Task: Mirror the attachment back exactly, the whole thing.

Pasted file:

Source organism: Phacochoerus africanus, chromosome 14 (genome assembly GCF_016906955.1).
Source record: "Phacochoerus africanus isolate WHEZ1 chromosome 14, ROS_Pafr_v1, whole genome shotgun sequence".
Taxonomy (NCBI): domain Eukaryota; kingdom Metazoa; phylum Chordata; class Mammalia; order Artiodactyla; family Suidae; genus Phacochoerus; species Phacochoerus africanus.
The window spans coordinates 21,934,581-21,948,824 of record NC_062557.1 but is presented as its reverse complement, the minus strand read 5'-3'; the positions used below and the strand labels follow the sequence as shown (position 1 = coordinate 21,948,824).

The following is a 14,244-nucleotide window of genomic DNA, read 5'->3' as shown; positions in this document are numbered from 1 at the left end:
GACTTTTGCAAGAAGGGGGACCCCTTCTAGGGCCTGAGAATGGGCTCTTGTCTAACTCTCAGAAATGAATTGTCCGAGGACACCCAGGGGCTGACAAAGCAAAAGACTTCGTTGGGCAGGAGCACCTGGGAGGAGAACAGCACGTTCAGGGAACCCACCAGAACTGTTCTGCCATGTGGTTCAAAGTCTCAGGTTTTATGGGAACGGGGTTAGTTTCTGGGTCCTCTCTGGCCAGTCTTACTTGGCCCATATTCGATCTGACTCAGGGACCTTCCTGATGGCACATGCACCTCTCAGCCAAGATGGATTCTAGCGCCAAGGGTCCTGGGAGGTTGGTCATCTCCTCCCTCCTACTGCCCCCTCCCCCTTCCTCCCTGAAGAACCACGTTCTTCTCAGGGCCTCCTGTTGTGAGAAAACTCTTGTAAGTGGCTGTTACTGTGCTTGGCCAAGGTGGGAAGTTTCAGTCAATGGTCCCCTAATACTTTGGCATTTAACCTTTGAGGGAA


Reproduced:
Source organism: Phacochoerus africanus, chromosome 14 (genome assembly GCF_016906955.1).
Source record: "Phacochoerus africanus isolate WHEZ1 chromosome 14, ROS_Pafr_v1, whole genome shotgun sequence".
Taxonomy (NCBI): domain Eukaryota; kingdom Metazoa; phylum Chordata; class Mammalia; order Artiodactyla; family Suidae; genus Phacochoerus; species Phacochoerus africanus.
The window spans coordinates 21,934,581-21,948,824 of record NC_062557.1 but is presented as its reverse complement, the minus strand read 5'-3'; the positions used below and the strand labels follow the sequence as shown (position 1 = coordinate 21,948,824).

The following is a 14,244-nucleotide window of genomic DNA, read 5'->3' as shown; positions in this document are numbered from 1 at the left end:
GACTTTTGCAAGAAGGGGGACCCCTTCTAGGGCCTGAGAATGGGCTCTTGTCTAACTCTCAGAAATGAATTGTCCGAGGACACCCAGGGGCTGACAAAGCAAAAGACTTCGTTGGGCAGGAGCACCTGGGAGGAGAACAGCACGTTCAGGGAACCCACCAGAACTGTTCTGCCATGTGGTTCAAAGTCTCAGGTTTTATGGGAACGGGGTTAGTTTCTGGGTCCTCTCTGGCCAGTCTTACTTGGCCCATATTCGATCTGACTCAGGGACCTTCCTGATGGCACATGCACCTCTCAGCCAAGATGGATTCTAGCGCCAAGGGTCCTGGGAGGTTGGTCATCTCCTCCCTCCTACTGCCCCCTCCCCCTTCCTCCCTGAAGAACCACGTTCTTCTCAGGGCCTCCTGTTGTGAGAAAACTCTTGTAAGTGGCTGTTACTGTGCTTGGCCAAGGTGGGAAGTTTCAGTCAATGGTCCCCTAATACTTTGGCATTTAACCTTTGAGGGAA